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Explaining Finger Multiplication


Date: 02/13/2002 at 09:36:51
From: erika
Subject: Finger multiplication

The following technique was widely used in medieval Europe.  

Knowing how to multiply two numbers less than 6, you can multiply two 
numbers between 5 and 10 as follows. Open both palms toward you. To 
calculate 7 x 9, put 7 - 5 = 2 fingers down on the left hand and put 
9 - 5 = 4 fingers down on the right hand. Count the number of down 
fingers (4 + 2 = 6) and multiply together the number of up fingers 
(3 x 1 = 3) and put the two answers together (63). Does this work, and 
why?

I have started by looking at all the different ways to multiply the 
numbers 5-10. I found that some of them you can simply combine and 
others you have to add, but you have to place a 0 at the end of the 
number you get on your left hand and then add. Please help me figure 
out a way to explain to my students how this works and why. I think 
this is a wonderful problem and I would love to use it in my 
classroom.

Thank you
Erika


Date: 02/13/2002 at 13:15:10
From: Doctor Peterson
Subject: Re: Finger multiplication

Hi, Erika.

You've made a good start in actually trying to use the method and 
finding that it is not quite stated correctly; I might have failed to 
do that. "Putting the two answers together" may involve a carry, as 
you discovered.

Here's how I can prove the method algebraically. Suppose the given 
numbers, both greater than 5, are 5+a and 5+b, so that you have a 
fingers down (and 5-a up) on one hand, and b down (and 5-b up) on the 
other. Then their product is

    (5+a)(5+b) = 25 + 5a + 5b + ab

The sum of the "down" fingers is a+b; the product of the "up" fingers 
is (5-a)(5-b). Putting these together, as you found, really means 
using the sum as the tens and the product as the ones of a number, 
with carries as needed. We can express this by multiplying the sum by 
10, then adding:

    10(a+b) + (5-a)(5-b)

This can be simplified to

    10a + 10b + 25 - 5a - 5b + ab = 25 + 5a + 5b + ab

which is just what we found the product we are looking for to be. So 
the method works.

Now, you haven't said what grade you have, but I suspect they don't 
know algebra, so this won't work as an explanation for them. If you 
don't want to just present it as a piece of math magic, how can you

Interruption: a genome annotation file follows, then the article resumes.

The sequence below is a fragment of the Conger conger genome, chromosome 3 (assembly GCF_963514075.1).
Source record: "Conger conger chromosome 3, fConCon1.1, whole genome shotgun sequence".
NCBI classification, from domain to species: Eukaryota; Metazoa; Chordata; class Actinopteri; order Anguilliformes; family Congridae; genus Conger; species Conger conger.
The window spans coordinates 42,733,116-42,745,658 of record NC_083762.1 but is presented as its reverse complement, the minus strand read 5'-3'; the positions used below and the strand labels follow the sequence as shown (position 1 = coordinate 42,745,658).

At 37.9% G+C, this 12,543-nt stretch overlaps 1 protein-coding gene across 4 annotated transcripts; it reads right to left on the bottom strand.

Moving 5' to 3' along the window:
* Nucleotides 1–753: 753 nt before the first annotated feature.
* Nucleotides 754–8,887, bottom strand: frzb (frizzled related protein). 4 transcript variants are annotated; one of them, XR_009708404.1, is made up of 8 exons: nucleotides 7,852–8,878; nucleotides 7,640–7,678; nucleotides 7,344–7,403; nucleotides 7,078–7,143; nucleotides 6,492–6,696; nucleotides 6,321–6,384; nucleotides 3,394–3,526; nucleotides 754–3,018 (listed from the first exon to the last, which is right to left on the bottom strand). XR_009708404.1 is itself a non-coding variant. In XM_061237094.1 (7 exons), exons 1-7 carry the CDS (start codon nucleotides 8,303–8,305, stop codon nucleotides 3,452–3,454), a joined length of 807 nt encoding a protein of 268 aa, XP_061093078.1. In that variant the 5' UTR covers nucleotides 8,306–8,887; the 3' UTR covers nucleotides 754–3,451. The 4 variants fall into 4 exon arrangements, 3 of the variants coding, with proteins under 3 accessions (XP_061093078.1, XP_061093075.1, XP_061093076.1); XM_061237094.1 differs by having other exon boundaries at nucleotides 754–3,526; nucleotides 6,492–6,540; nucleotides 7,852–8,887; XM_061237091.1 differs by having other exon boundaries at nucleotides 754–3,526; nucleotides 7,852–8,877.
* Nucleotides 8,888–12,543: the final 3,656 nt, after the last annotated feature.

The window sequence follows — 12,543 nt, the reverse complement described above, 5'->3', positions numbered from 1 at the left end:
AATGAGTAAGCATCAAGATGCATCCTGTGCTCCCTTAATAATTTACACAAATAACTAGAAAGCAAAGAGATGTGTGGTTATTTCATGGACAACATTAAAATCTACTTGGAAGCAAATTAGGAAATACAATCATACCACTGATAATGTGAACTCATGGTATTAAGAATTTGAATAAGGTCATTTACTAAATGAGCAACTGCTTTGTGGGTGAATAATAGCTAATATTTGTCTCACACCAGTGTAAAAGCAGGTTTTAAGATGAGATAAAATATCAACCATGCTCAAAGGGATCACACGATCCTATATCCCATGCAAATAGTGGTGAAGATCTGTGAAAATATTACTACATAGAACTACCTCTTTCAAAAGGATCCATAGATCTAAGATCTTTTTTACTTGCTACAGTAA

make it clear that there is a reason for it? I can imagine a pictorial 
way to show the algebra. Let's try it. I'll make a 5+a by 5+b 
rectangle:

    +-----------+---+
    |           |   |
    |           |   |
    |    5*5    |5*b|5
    |           |   |
    |           |   |
    +-----------+---+
    |           |   |
    |    5*a    |a*b|a
    |           |   |
    +-----------+---+
          5       b

I've marked the size of each portion (the number of objects in them, 
if you think of the rectangle as made up of 5+a rows of 5+b objects). 
The product we are looking for is the area (number of objects) in the 
whole rectangle.

Now how do we get the number of fingers UP into the picture? That's 
how many it takes to get from each number up to 10:

    +-----------+---+-------+
    |           |   |       |
    |           |   |       |
    |    5*5    |5*b|  5*d  |5
    |           |   |       |
    |           |   |       |
    +-----------+---+-------+
    |           |   |       |
    |    5*a    |a*b|  a*d  |a (left fingers down)
    |           |   |       |
    +-----------+---+-------+
    |    5*c    |b*c|  c*d  |c (left fingers up)
    +-----------+---+-------+
          5       b     d
                right  right
                down    up

Now, the whole square is 10 by 10; ten times the sum of the "down 
fingers" is a rectangle 10 by a plus another 10 by b. I'll mark those 
rectangles using "/" and "\" shading respectively, because we'll have 
overlapping pieces at first:

    +-----------+---+-------+
    |           |\\\|       |
    |           |\\\|       |
    |           |\\\|       |5
    |           |\\\|       |
    |           |\\\|       |
    +-----------+---+-------+
    |///////////|XXX|///////|
    |///////////|XXX|///////|a
    |///////////|XXX|///////|
    +-----------+---+-------+
    |           |\\\|=======|c
    +-----------+---+-------+
          5       b     d

The middle piece is doubly shaded. I also marked with "=" the product 
of the "up fingers," which is the lower right piece, c*d.

Now we're claiming that the sum of all the marked parts, including the 
middle part twice, is the product we are looking for. Well, take the 
lower right four parts (including just one of the two copies of the 
middle rectangle) and slide them up into the 5*5 at the left, since 
they are also a 5-by-5 square:

    +-----------+---+-------+
    |///////////|\\\|       |
    |///////////|\\\|       |
    |///////////|\\\|       |5
    |///////////|\\\|       |
    |\\\\=======|\\\|       |
    +-----------+---+-------+
    |///////////|\\\|       |
    |///////////|\\\|       |a
    |///////////|\\\|       |
    +-----------+---+-------+
    |           |   |       |c
    +-----------+---+-------+
          5       b     d

The shaded part is now exactly the 5+a by 5+b rectangle we started 
with.

I don't know whether this visual explanation helps, but it was fun to 
figure out!

- Doctor Peterson, The Math Forum
  http://mathforum.org/dr.math/   
    
Associated Topics:
Elementary Multiplication

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